​Embedding ethical risk culture in organisations

By Antoine Le Tard, RSA’s General Manager – Australia and New Zealand

Risk culture in organisations took centre stage after the Global Financial Crisis (GFC) broke in 2007. That’s when businesses realised the extensive, catastrophic and sometimes irrevocable damage that can result from a weak risk culture.

Ten years later, poor risk culture is still the root of many high-profile fraudulent incidents across the globe, the latest one being Volkswagen. The automotive giant recently agreed to plead guilty in a fraud case over a diesel emissions scandal and pay US$4.3 billion in criminal and civil penalties. VW intentionally cheated on emissions tests for nearly 10 years, which led to the ousting of its chief executive, damage to the company's global reputation, and the loss of billions of dollars.

So what is risk culture and why is the concept so challenging for organisations to get their heads around and take action to help mitigate fraudulent incidents?

Risk culture is defined as the shared perceptions among employees of the relative priority given to risk management, including perceptions of risk-related practices and behaviours that are expected, valued and supported. Regulators and industry participants alike acknowledge the importance of risk and ethical leadership culture as a crucial factor in preventing unexpected losses, risk events and even insolvency.

Survey after survey indicate that risk is now a board-level topic, yet so many organisations still suffer from the “gap of grief” - the inability to fully understand to what degree security incidents translate to quantifiable business risk. Issues are identified through a variety of sources, such as audits, risk assessments and security assessments, but are not managed properly to closure. Prioritisation of these issues is near impossible because there is no common understanding of the business criticality of assets and processes affected by these issues. Companies then lack a consolidated view of general risks or have a very manual-based (spreadsheet) approach to cataloguing and assigning risks. In addition, third parties (outsourcers, contractors, service providers, business partners, etc.) are becoming increasingly important and organisations just don’t know what entities are impacting their risk profile.

To strategically address risk, organisations need a strong program foundation. This might include a process for issues management, a business impact analysis framework, the ability to catalogue and monitor risks, and the ability to identify and track third parties to understand the emerging ecosystem that affects business risk.

In order to have a resilient risk culture in place, it is of the utmost importance for business leaders to fully understand the security component of the equation, so that internally, both the leadership team as well as the IT department can be on the same page when it comes to managing the business risk of both internal and external data breaches and cyberattacks. Having a security architecture that helps create explicit linkage between what security technology is telling you and what that means in terms of business risk, is poised to bridge that gap and get everyone on the same page.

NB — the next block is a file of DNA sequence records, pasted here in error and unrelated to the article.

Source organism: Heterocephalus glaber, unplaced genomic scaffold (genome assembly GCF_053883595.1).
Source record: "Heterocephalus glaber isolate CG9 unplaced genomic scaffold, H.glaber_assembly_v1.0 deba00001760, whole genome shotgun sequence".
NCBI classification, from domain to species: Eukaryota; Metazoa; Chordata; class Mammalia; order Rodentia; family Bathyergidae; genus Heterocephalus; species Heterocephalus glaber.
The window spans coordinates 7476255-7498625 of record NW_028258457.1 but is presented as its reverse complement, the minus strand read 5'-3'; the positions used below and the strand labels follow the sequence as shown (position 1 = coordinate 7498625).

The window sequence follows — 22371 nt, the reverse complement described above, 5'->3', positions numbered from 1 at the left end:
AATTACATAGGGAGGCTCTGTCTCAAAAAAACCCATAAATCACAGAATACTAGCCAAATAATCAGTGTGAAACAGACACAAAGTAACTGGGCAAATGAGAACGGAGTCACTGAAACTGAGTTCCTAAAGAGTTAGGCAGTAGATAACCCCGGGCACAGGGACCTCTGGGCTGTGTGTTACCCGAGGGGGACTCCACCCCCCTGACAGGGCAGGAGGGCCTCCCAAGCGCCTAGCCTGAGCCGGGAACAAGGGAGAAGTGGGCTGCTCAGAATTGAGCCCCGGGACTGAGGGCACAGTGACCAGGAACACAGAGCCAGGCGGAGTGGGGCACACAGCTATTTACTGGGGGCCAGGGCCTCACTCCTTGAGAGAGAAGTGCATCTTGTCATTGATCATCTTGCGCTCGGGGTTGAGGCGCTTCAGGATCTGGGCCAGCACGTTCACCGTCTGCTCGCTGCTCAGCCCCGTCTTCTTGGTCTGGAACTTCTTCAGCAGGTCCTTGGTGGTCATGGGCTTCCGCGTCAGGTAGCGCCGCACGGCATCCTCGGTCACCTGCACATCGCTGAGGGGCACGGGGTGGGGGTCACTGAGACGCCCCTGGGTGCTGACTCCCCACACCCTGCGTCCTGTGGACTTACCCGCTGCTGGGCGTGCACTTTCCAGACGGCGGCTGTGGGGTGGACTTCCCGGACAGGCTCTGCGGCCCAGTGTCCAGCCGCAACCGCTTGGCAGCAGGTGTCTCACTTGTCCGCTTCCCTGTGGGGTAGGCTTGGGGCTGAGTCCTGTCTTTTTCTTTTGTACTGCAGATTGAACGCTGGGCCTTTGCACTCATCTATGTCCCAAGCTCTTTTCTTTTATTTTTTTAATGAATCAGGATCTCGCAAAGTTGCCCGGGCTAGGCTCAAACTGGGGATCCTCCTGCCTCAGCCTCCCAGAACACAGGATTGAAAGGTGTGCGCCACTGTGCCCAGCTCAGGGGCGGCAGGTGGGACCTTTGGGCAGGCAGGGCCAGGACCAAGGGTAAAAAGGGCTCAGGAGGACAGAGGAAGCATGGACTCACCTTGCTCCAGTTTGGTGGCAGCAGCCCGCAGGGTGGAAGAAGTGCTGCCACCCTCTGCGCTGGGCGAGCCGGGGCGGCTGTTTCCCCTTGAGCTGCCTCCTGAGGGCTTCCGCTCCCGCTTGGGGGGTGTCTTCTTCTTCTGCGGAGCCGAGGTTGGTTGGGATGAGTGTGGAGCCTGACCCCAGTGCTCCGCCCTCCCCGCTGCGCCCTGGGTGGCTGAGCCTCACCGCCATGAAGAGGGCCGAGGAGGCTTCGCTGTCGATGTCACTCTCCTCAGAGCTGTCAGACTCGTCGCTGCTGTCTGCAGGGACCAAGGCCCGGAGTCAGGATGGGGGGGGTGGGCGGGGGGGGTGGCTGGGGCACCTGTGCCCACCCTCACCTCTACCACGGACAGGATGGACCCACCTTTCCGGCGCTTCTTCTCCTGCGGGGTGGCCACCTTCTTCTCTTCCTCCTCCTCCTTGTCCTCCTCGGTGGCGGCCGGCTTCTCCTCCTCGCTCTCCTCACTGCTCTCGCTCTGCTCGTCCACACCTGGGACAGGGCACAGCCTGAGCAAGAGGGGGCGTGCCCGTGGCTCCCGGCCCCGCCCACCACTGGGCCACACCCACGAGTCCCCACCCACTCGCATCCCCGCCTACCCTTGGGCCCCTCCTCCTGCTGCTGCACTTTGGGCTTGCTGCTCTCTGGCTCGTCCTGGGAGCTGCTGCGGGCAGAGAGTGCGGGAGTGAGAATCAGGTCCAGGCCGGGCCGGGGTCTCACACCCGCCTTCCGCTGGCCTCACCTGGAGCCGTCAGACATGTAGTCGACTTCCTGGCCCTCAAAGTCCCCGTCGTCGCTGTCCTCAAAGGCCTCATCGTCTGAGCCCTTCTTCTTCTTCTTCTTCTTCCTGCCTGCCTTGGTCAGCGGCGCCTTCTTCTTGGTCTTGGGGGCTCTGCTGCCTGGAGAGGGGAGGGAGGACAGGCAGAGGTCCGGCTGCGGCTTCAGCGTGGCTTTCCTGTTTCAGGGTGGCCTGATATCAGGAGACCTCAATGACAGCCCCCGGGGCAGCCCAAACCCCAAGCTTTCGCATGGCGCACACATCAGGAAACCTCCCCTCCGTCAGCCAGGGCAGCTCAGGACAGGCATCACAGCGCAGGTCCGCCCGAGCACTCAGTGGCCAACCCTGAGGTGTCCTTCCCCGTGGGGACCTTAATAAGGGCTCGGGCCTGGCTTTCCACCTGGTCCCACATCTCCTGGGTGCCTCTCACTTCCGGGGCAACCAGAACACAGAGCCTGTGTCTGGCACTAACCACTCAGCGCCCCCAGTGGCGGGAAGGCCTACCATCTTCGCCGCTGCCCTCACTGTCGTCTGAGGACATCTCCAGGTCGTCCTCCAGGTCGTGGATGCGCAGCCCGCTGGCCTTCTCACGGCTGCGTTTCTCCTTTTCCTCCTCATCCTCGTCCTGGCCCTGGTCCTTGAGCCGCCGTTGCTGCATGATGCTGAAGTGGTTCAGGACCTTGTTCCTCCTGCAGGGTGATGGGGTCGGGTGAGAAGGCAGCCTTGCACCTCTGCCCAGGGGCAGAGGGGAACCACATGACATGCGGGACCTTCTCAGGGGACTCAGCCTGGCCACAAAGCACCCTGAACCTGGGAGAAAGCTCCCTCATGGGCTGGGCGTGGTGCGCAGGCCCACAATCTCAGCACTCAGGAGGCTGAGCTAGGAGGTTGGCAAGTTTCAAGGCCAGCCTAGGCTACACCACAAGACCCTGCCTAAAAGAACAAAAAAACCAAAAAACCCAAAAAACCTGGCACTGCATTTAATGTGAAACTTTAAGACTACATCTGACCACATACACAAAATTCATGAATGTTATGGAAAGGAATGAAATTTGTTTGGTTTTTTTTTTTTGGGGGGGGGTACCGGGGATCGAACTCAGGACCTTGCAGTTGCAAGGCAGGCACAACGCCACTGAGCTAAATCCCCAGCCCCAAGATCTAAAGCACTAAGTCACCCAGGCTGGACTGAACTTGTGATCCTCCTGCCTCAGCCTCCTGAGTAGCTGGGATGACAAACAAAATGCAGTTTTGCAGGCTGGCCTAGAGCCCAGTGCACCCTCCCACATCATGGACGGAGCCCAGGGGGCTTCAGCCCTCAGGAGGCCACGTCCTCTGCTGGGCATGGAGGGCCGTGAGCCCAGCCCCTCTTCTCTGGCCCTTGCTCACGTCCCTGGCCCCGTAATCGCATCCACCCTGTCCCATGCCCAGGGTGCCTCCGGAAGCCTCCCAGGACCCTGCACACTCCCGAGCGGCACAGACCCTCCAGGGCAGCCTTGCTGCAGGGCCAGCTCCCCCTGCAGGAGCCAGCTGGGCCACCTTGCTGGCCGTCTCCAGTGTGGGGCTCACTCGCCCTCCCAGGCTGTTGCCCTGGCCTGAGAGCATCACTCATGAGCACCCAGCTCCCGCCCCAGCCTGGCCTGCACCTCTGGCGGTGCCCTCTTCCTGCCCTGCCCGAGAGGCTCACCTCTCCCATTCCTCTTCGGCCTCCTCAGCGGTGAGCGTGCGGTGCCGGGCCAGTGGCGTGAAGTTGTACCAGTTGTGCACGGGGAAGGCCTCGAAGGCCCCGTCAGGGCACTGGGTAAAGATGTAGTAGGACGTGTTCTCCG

Despite all of this, companies can have the most efficient tools and expensive processes in place, but it only takes one employee to cross moral and ethical boundaries for a business to have its reputation tarnished, face hefty fines and penalties and be prosecuted. And if the company nurtures a culture that enables such transgressions, it is only a matter of time before a staff member intentionally goes rogue. It is also worth mentioning that in some cases, unethical behaviours are knowingly encouraged by senior leadership.

The VW case is a classic example. Senior leadership knowingly allowed engineers to cross ethical boundaries by installing software in their vehicles that helped them pass greenhouse gas emissions testing, while emitting pollution about 40 times the legal limit.

Another example is the Wells Fargo fraud scandal, where employees opened as many as two million bank and credit card accounts on behalf of its customers, without their authorisation. Wells Fargo had a very aggressive sales culture and elaborate incentive schemes in place, driving wrong-doing amongst their staff members from the top.

While risk should be everybody's business, it is imperative that leadership teams encourage a strong risk culture where employees are risk aware, understand the consequences of their decisions and are confident to raise objections when necessary. If the senior leadership team makes risk management a priority and leads by example, then this will filter through the rest of the organisation. By making it clear that risk culture is on the leadership agenda, business leaders send a powerful message in their organisations that a lack of awareness, indifference or disregard for risk are not acceptable behaviours.

Moreover, risk culture assessment and reform should not be a one-off event or remain static. It should be actively challenged to encourage continuous improvement. Tools such as regular risk culture diagnostics foster a cycle of ongoing improvement by allowing management to benchmark against other organisations, track performance over time and provide results at a sufficiently granular level so that effective remedial action can be applied.

Embedding a resilient and ethical risk culture in an organisation takes a lot of commitment from business leaders, but the business benefits of investing in risk culture far outweigh the efforts.

If senior leadership teams attack risk management from all corners, it will flow down to the rest of the company and it will contribute to instilling a resilient risk culture that becomes part of the organisation’s DNA.

Antoine Le Tard is General Manager – Australia and New Zealand at security company RSA.